How the workplace can affect alcohol use
The contribution of the workplace to alcohol and drug use is often overlooked. Work factors that may affect drug and alcohol consumption include long working hours, poorly managed shift work, stress, workplace conflicts, negative managerial styles, bullying, harassment, peer pressure and corporate entertaining. Other factors might include boring work, working in isolated areas, workplace culture and ease of access to alcohol and/or drugs at work.
What to do about alcohol and work
A workplace alcohol policy (or alcohol and other drugs policy) should be a written document which applies to everyone at work. It should be developed jointly by employers, management and workers and/or their representatives (health and safety representatives and/or union reps/delegates and organisers).
The joint occupational health and safety committee can be used to help develop and monitor the implementation of the policy, as this would be an appropriate committee function.
The aims of any workplace alcohol policy and procedures should be prevention, education, counselling and rehabilitation, and it should be a part of an overall occupational health and safety strategy.
A policy is not about forcing people to change or making people "dob in" their work colleagues. If people choose to use alcohol or other drugs, it is their own business. It only becomes an issue if people choose to do it in the workplace, or to come to work affected by alcohol or other drugs.
It is the responsibility of the employer to administer the alcohol policy, however, it may be the responsibility of managers and supervisors to implement the policy in the workplace.
This may include: organising and/or providing information and training about alcohol at work; ensuring that work factors do not contribute to alcohol issues at work; and managing impaired workers.
This should be done in a way that is consistent and fair to everyone.
If you believe there are alcohol-related issues at your workplace and there is no alcohol policy, consider approaching your health and safety representative, health and safety committee member/s (in the first instance) or manager/supervisor to request that a policy be developed. If you are the health and safety representative, then take the initiative, discuss the issue with your DWG members and the other reps, and then take it to management.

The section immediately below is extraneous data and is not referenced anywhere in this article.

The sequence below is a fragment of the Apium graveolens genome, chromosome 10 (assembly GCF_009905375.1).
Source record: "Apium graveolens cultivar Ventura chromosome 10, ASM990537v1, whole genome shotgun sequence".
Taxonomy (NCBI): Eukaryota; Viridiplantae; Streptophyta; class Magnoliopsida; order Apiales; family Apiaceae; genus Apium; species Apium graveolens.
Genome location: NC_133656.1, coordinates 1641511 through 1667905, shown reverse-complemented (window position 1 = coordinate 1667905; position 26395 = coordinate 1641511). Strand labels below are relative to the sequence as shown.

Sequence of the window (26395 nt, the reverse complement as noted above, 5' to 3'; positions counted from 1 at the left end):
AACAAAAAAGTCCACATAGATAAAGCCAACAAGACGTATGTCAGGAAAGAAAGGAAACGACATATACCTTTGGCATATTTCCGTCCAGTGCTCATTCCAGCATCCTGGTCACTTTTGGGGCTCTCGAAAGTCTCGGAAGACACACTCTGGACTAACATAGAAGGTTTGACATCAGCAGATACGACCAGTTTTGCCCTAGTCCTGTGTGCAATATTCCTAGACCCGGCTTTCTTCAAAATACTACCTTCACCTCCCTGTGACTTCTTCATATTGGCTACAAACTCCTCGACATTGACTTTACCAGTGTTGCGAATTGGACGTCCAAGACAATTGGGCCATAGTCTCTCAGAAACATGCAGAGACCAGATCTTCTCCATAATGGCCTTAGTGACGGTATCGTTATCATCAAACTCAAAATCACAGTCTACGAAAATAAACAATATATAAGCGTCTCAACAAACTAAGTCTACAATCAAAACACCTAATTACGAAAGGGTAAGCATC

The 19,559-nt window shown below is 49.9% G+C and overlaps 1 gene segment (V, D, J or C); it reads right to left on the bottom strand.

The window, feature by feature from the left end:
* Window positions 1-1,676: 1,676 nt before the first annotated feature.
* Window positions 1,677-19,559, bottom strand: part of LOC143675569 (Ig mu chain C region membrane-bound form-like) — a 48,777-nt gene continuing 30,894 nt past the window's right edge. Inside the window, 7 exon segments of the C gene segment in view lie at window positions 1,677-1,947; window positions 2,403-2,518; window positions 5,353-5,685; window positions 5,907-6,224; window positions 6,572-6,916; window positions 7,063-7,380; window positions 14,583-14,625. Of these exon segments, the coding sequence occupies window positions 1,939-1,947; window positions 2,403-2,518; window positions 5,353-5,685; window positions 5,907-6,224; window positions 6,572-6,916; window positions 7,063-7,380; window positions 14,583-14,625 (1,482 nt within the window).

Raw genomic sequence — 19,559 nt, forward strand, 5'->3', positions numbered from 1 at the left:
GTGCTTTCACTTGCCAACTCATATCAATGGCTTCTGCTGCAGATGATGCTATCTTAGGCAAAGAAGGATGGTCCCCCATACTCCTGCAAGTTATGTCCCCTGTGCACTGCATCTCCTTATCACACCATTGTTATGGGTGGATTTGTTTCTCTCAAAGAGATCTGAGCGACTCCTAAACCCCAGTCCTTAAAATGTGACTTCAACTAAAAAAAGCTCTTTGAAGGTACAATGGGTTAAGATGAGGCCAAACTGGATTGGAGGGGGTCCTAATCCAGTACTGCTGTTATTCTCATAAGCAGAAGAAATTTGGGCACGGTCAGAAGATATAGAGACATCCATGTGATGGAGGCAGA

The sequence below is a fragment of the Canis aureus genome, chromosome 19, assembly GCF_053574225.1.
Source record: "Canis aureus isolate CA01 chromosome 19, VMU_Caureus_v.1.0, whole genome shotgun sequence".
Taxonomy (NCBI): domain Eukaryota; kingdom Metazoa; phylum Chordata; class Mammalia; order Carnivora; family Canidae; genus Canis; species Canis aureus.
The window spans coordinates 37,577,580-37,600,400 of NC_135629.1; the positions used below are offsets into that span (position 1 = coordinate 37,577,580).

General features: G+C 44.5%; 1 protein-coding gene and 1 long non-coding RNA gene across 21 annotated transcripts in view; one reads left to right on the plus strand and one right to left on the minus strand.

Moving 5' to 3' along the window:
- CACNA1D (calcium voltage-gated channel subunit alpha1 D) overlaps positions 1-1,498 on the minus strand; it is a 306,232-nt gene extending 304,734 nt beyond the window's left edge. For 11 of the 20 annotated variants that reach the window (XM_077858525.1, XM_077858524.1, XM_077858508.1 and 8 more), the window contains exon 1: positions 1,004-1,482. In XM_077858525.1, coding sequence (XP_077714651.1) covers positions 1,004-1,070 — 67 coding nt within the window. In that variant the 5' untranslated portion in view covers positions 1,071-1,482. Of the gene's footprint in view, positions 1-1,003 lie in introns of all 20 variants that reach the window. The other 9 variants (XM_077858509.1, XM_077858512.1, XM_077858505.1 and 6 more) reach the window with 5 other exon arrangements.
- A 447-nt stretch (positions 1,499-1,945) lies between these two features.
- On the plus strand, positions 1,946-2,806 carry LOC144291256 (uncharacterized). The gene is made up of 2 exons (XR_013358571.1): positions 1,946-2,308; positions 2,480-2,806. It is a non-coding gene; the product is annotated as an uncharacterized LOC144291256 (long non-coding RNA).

Where to get more information on alcohol, other drugs and work
- The Australian Drug Foundation has a page which is devoted to providing the information that everyone should know about programs on drugs and alcohol at work, where you can download more information on what is good practice. The Alcohol and work website features general information about the health impacts of alcohol and how alcohol can affect work. It also has separate sections containing information specifically tailored for workers, employers and for managers and supervisors. Information includes advice on topics such as testing, work functions and helping co-workers.
- WorkCover NSW has an "Alcohol and other drugs in the workplace" guide which has information on how to create a policy for managing the misuse of alcohol and other drugs in the workplace. It can be downloaded from this page of the regulator's site.
- Safe Work Australia has a publication - Work-related alcohol and drug use: A Fit for Work issue. This can be downloaded from the SWA website here.
- The National Centre for Education and Training on Addiction (NCETA) has also produced a series of data and information sheets to assist workplaces respond to alcohol and other (AOD) drug related harm in the workplace.
- HSRs should also check the section on Drug and Alcohol Support at Work on the UK TUC's WorkSmart website. The page has links to more information and a downloadable guide for workplace health and safety reps.
Last updated July 2016